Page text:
Contrary to the long withstanding belief that Black youth are hyper-sexualized and mischievous, studies conclude that African-American college students are less likely to party and hook up than their white counterparts.
Lingering racism may be a contributing factor in the decision-making of Black students, according to a report by Slate. Because Blacks have been traditionally stereotyped as hypersexual, it’s hypothesized that they choose not to engage in too much sexual activity in risk of falling in line with that convention.
African-American students are less likely to hook up than white students. Sociological studies suggest that lingering racism plays a part: Black people have been traditionally stereotyped as hypersexual (trigger warning: see the “jezebel” and “mandingo” stereotypes). So, for black men and women, embracing sexual freedom can bring individual rewards, but also risks affirming harmful beliefs about African-Americans. In response, some black people feel the need to perform a politics of respectability. Rashawn Ray and Jason Rosow, for example, in a comparison of black and white fraternities, found that black men’s resistance to negative racial stereotypes sometimes involved being “good” and following mainstream social norms of appearance and behavior.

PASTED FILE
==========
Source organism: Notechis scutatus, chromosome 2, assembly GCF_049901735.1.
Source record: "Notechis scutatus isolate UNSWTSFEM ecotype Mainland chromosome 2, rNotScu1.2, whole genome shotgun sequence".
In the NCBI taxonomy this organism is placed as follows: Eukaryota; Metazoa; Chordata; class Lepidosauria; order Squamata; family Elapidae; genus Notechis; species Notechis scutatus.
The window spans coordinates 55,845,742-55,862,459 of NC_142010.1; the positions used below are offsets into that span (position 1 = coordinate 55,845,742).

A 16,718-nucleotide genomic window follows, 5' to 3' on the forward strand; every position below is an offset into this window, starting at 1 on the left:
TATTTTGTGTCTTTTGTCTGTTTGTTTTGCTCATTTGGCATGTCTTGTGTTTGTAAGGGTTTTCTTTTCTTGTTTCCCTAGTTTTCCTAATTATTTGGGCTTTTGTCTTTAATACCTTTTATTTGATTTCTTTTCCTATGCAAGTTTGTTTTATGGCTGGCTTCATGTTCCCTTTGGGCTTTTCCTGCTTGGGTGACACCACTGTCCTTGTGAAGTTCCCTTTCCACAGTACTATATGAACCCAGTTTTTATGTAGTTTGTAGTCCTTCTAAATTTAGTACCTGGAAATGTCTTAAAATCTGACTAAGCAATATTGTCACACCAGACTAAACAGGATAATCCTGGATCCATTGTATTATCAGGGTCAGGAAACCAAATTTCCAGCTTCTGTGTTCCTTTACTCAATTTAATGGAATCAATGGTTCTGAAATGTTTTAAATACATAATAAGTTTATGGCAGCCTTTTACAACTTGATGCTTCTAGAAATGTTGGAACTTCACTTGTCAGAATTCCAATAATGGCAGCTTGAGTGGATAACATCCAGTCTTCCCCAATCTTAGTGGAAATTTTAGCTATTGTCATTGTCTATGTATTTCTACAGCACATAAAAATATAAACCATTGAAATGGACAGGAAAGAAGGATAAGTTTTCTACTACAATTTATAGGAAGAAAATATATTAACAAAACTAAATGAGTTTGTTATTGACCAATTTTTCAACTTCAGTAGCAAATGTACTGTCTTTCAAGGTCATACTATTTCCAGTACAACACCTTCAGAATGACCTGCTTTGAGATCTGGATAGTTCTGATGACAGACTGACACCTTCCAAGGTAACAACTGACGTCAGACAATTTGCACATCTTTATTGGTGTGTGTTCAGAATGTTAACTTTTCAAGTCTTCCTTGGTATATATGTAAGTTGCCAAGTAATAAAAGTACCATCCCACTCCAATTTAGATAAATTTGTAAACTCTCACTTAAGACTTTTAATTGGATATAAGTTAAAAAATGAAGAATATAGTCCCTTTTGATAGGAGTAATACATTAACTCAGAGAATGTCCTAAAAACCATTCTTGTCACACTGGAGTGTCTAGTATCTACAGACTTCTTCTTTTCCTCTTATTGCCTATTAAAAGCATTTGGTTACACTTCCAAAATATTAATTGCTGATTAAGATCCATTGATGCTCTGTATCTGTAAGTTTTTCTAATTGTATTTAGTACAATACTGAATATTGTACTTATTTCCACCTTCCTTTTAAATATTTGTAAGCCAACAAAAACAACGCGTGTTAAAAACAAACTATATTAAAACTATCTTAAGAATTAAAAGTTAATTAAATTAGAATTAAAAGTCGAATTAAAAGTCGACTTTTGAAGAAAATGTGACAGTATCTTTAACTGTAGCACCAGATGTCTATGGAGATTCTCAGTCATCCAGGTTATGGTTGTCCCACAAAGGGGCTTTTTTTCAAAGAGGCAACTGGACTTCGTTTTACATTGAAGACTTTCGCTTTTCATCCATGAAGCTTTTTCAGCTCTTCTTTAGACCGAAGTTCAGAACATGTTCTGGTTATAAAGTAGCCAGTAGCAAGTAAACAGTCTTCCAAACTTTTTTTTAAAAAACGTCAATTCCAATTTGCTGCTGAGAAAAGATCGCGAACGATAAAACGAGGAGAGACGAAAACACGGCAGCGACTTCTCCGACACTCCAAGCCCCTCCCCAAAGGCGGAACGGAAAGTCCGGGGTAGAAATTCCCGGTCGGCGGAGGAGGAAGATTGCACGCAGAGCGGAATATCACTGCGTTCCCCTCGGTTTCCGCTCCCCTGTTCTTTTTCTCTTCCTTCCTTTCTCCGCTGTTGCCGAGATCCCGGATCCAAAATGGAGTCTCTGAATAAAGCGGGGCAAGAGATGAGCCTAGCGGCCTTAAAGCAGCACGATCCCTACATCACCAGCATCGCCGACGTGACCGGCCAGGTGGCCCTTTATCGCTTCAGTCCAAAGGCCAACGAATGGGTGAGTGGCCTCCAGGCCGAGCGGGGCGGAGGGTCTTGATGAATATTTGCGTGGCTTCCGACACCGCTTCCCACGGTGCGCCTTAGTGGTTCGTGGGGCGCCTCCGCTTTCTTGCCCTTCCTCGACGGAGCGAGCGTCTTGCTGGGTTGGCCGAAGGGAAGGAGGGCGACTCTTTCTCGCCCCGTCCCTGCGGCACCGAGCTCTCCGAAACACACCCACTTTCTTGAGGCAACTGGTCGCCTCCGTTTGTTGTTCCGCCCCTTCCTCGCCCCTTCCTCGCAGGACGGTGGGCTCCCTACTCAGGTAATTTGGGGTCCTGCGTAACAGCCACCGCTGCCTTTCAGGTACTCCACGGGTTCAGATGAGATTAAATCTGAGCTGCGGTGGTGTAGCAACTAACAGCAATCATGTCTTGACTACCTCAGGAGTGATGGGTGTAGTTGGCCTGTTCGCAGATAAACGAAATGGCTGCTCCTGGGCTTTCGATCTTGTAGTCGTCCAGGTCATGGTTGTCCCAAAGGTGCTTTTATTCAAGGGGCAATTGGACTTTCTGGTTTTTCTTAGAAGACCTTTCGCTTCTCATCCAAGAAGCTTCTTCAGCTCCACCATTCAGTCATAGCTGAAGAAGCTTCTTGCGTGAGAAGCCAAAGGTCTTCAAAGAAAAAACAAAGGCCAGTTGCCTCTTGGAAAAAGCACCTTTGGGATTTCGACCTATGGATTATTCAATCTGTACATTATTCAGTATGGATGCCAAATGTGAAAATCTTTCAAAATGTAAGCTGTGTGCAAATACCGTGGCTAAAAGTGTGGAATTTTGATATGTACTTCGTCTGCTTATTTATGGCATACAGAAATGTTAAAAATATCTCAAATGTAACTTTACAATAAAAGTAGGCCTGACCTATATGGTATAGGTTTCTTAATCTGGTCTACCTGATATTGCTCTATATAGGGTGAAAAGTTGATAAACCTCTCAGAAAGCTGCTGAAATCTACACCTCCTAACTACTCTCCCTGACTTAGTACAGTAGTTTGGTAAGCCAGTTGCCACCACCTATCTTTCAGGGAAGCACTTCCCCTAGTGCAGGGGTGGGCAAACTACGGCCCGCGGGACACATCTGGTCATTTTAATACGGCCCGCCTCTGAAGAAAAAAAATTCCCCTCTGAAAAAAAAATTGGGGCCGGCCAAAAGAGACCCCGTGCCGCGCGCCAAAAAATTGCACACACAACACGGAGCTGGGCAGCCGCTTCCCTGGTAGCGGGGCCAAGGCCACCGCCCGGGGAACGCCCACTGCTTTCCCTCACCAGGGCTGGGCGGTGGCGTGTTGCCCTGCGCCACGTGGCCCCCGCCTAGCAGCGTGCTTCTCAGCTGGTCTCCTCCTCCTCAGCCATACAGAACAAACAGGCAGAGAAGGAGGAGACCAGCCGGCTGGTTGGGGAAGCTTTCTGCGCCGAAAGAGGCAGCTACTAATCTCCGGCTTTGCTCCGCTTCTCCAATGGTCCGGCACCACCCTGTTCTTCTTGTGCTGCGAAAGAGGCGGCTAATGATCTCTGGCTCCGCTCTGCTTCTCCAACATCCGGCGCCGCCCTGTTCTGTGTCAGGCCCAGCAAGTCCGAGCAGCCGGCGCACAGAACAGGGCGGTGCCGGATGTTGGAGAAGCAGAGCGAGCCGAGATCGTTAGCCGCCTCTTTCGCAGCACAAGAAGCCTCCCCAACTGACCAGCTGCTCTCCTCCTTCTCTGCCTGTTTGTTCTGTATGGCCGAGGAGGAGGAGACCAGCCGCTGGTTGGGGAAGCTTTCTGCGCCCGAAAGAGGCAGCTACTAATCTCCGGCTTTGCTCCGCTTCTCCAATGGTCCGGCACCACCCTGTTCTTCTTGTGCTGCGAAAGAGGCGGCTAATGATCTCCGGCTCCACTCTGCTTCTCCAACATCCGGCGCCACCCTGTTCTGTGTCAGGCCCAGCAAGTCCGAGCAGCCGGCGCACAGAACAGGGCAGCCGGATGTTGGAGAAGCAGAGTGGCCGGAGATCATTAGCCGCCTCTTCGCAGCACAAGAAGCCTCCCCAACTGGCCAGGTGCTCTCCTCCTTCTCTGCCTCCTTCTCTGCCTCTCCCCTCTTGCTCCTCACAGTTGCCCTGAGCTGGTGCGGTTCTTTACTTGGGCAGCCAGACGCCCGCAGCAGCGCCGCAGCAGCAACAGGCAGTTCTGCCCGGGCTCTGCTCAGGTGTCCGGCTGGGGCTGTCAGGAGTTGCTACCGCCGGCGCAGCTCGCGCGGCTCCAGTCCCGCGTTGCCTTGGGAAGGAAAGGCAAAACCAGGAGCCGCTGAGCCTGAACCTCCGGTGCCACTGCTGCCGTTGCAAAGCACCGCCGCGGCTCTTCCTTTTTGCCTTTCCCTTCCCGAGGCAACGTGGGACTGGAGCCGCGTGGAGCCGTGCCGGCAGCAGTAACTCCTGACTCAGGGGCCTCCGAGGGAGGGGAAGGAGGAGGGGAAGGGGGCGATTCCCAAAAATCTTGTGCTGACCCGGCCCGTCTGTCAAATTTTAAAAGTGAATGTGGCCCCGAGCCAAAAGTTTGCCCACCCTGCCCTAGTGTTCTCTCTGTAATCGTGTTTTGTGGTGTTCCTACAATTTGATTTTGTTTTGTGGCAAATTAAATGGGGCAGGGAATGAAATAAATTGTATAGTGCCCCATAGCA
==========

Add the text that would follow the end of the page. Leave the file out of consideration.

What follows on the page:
In addition, white and wealthy students are more likely to engage in American hookup culture due to a sense of entitlement and have a level of confidence that they will graduate from college with relative ease and, therefore, feel more comfortable partying.